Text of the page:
Welsh law imposes restrictions on people gathering indoors with others without a reasonable excuse (some examples of which are listed in the Regulations). This means people should not generally enter each other’s homes outside their extended household.
Gatherings, meetings or parties indoors even within your extended household must be limited to 6 people (not including any children aged under 11). This applies in places like pubs and restaurants as well as in people’s homes.
Students should be made aware that a party indoors with people from different households is not allowed.
Gatherings of up to 30 people are permitted outdoors.
When meeting outdoors, students and staff should be advised to maintain social distancing whenever possible from people outside their household or extended household.
We are still advising people to avoid places where many people tend to come together in large numbers with no controlling presence.
Organised outdoor activities, involving up to 30 people, including team sports and classes are also allowed to take place. If this is being organised in a university setting, the person responsible has a duty to carry out an appropriate risk assessment in advance and take all reasonable measures to minimise risk of exposure to coronavirus. Those organising such events will generally hold a duty of care to those attending the gathering, which means they should ensure the event is as safe as possible.
Students and staff should be advised to avoid unorganised gatherings, busy places and large queues.
Please note extended households are not allowed in areas under local health protection measures.
Extended households could be very attractive to latter year students who tend to have formed into more traditional households and will have more clearly defined social groups. However these will present difficult choices, particularly where partners are concerned, as all individuals in a household need to agree on the same extended household. However, this is the same for the entire population at this time. Excluding all students from these arrangements would be disproportionate.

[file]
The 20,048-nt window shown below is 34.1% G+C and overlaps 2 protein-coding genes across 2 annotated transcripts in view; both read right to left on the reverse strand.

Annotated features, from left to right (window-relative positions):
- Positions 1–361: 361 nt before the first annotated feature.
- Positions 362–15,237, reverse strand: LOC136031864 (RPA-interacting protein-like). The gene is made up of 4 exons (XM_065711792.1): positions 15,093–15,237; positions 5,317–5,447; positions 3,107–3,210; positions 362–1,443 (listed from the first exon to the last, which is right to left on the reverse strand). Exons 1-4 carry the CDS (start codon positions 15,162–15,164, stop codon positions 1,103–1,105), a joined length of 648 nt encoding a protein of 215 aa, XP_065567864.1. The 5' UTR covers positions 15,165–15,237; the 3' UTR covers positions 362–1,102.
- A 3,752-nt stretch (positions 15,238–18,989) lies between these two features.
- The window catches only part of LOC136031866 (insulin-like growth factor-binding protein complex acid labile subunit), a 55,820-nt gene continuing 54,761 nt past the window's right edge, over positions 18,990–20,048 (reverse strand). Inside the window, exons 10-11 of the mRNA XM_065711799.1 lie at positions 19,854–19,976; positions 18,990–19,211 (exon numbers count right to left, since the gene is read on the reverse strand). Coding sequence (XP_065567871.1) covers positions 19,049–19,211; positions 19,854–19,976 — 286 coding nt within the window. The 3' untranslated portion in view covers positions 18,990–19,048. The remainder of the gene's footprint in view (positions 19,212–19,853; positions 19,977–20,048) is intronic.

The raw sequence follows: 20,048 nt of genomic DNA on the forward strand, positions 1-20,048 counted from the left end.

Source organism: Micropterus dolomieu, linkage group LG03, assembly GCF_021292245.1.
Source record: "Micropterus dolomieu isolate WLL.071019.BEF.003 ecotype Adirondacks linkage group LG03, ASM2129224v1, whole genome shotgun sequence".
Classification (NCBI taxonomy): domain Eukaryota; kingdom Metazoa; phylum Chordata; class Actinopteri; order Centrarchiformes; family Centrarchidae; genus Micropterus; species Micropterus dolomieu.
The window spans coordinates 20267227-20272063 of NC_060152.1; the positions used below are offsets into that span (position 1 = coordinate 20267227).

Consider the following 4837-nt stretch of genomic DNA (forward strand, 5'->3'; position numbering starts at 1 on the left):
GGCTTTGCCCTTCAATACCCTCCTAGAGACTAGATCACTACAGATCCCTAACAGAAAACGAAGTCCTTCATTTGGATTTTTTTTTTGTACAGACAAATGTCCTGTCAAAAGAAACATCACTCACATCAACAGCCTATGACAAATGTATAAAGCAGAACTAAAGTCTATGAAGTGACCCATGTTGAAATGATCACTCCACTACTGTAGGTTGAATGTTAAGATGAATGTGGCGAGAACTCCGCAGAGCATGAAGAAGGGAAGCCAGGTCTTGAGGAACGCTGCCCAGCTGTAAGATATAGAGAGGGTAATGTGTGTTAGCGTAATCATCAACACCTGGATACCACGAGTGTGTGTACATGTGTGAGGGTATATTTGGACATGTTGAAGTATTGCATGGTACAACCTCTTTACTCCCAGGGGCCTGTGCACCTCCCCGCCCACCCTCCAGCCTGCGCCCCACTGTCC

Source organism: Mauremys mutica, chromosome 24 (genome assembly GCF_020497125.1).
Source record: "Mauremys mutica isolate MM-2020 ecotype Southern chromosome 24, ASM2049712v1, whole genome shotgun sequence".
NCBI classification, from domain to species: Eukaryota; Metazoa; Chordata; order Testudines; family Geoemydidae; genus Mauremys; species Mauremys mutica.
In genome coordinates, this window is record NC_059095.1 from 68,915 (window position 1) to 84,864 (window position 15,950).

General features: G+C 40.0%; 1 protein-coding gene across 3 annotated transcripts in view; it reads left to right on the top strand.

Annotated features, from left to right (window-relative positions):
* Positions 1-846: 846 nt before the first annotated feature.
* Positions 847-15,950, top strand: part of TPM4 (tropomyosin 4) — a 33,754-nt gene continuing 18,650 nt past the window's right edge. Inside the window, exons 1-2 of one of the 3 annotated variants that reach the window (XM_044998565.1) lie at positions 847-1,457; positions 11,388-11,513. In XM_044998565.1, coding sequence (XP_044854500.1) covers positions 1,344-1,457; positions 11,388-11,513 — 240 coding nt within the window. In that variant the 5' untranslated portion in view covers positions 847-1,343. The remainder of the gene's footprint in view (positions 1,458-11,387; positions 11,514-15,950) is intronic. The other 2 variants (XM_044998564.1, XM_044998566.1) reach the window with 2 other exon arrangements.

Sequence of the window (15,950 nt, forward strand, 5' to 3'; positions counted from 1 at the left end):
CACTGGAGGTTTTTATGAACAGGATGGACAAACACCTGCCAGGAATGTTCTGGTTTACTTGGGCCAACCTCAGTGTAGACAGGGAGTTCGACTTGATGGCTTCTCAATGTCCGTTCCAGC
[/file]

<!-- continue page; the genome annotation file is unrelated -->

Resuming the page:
However, extended households may be unworkable for first year / new students and those already living in larger households. In these circumstances institutions may wish to advise these students not to form extended households.
In addition, support may be needed to help vulnerable students and students in higher risk categories in deciding on forming households and extended households. They may also require support in communicating with other students where additional consideration for the need to keep each other safe should be thought through.
As of 14 September face coverings are required in all indoor public places, including for students and staff working in those indoor public areas, unless one has a reasonable excuse (see below). This includes any public areas within buildings that are otherwise closed to the public – for example a reception area of an office building.
Please see general guidance on face coverings.
We strongly recommend that universities mandate the use of face coverings in all indoor public spaces, including in student accommodation and any areas where social distancing cannot be maintained, unless there are strong reasons not to.
We also advise that universities decide whether to require face coverings in teaching and learning environments based on their assessment of the risk and in context of local circumstances and the need to access education.